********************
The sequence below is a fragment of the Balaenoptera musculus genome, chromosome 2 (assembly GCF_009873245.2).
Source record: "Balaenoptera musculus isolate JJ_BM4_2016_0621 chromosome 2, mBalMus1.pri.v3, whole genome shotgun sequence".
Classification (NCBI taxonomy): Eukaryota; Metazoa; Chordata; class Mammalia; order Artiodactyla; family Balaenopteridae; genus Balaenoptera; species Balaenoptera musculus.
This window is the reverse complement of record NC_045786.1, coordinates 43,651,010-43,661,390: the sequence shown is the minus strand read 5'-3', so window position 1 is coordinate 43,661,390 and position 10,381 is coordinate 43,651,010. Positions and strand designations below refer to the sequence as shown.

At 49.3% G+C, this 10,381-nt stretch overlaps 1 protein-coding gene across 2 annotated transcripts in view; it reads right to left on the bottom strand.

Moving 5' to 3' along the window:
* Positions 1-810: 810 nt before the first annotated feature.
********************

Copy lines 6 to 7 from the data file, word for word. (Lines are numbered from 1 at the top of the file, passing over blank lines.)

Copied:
Moving 5' to 3' along the window:
* Positions 1-810: 810 nt before the first annotated feature.